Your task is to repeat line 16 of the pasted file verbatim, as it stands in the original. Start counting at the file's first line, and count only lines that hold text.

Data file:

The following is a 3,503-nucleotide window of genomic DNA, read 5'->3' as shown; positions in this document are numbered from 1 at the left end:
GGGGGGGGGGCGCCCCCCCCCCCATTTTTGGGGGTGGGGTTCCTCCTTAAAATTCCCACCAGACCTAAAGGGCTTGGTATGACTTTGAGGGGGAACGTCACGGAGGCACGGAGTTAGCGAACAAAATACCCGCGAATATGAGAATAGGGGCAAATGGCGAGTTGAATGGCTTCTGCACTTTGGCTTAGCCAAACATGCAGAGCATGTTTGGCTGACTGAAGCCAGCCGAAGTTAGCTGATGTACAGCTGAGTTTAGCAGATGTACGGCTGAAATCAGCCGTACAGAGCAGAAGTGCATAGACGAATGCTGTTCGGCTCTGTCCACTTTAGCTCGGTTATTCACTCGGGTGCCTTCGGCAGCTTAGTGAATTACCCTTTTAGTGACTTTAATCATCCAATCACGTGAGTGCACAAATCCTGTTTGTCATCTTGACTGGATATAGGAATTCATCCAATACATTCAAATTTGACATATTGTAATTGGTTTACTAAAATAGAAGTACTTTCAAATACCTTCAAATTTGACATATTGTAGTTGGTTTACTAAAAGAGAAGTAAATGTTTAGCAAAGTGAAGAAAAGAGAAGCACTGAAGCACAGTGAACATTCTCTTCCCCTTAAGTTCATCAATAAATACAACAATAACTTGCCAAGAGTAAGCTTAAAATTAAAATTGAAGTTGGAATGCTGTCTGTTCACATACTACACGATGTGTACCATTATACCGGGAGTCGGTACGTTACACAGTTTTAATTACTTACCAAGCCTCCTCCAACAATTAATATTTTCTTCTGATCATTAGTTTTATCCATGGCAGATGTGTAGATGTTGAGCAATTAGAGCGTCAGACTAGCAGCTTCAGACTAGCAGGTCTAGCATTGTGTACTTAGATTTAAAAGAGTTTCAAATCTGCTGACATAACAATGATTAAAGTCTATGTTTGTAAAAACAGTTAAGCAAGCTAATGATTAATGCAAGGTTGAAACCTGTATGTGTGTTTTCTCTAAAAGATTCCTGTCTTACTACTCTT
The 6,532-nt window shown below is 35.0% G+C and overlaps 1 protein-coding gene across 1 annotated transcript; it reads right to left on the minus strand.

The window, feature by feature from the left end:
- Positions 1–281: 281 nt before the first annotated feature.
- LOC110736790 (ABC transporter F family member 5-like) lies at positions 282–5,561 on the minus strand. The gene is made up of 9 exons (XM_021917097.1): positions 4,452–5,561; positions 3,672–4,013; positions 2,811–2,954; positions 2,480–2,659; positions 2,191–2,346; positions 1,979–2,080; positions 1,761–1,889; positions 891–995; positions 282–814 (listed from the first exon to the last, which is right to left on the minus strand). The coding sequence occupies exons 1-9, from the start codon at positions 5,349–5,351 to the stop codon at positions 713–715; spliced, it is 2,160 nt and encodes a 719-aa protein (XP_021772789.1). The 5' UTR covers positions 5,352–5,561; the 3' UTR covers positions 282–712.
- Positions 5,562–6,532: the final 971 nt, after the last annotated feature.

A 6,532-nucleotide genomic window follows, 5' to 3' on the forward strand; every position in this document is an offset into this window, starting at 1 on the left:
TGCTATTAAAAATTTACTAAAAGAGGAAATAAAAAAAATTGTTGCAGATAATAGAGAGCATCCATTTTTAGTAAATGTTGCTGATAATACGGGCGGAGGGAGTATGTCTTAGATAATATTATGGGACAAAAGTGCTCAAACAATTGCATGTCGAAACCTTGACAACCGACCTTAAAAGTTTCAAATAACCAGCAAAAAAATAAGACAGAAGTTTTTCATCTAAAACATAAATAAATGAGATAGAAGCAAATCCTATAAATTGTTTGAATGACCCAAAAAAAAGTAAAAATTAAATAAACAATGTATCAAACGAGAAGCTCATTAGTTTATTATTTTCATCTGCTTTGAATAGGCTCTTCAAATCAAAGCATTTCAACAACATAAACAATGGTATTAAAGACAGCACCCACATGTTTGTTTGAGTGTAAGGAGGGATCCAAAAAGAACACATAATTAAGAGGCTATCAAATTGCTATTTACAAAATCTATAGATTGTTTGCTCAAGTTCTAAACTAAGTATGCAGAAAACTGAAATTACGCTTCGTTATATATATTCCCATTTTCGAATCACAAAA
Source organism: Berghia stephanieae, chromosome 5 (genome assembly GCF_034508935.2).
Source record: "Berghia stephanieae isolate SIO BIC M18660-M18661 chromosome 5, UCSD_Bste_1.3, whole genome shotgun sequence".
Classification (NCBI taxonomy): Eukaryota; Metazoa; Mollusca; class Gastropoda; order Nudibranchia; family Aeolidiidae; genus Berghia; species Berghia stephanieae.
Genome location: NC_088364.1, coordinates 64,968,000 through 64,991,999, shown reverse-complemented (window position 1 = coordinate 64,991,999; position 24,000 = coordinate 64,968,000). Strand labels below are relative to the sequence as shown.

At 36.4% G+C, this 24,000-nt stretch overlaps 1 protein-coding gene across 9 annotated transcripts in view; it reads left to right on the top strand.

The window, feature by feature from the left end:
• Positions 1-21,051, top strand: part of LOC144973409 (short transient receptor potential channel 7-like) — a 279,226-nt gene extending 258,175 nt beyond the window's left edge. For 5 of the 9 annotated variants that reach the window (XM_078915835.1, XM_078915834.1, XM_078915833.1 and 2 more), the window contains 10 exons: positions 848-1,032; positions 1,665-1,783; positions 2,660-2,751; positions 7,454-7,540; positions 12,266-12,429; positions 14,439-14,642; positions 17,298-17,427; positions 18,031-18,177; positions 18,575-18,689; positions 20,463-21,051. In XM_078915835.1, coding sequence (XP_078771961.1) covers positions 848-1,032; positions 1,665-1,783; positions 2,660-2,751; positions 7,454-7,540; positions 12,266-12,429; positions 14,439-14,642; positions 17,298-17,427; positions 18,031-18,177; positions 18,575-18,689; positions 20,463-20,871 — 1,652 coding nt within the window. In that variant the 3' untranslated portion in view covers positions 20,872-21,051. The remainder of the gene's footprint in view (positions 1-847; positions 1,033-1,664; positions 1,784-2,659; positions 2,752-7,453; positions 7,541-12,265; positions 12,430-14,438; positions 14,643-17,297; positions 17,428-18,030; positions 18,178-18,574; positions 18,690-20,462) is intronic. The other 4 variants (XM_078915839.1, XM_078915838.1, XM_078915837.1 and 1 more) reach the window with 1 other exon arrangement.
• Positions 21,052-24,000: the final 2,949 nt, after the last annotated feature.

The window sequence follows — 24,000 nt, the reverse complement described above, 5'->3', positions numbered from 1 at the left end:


• Positions 1-21,051, top strand: part of LOC144973409 (short transient receptor potential channel 7-like) — a 279,226-nt gene extending 258,175 nt beyond the window's left edge. For 5 of the 9 annotated variants that reach the window (XM_078915835.1, XM_078915834.1, XM_078915833.1 and 2 more), the window contains 10 exons: positions 848-1,032; positions 1,665-1,783; positions 2,660-2,751; positions 7,454-7,540; positions 12,266-12,429; positions 14,439-14,642; positions 17,298-17,427; positions 18,031-18,177; positions 18,575-18,689; positions 20,463-21,051. In XM_078915835.1, coding sequence (XP_078771961.1) covers positions 848-1,032; positions 1,665-1,783; positions 2,660-2,751; positions 7,454-7,540; positions 12,266-12,429; positions 14,439-14,642; positions 17,298-17,427; positions 18,031-18,177; positions 18,575-18,689; positions 20,463-20,871 — 1,652 coding nt within the window. In that variant the 3' untranslated portion in view covers positions 20,872-21,051. The remainder of the gene's footprint in view (positions 1-847; positions 1,033-1,664; positions 1,784-2,659; positions 2,752-7,453; positions 7,541-12,265; positions 12,430-14,438; positions 14,643-17,297; positions 17,428-18,030; positions 18,178-18,574; positions 18,690-20,462) is intronic. The other 4 variants (XM_078915839.1, XM_078915838.1, XM_078915837.1 and 1 more) reach the window with 1 other exon arrangement.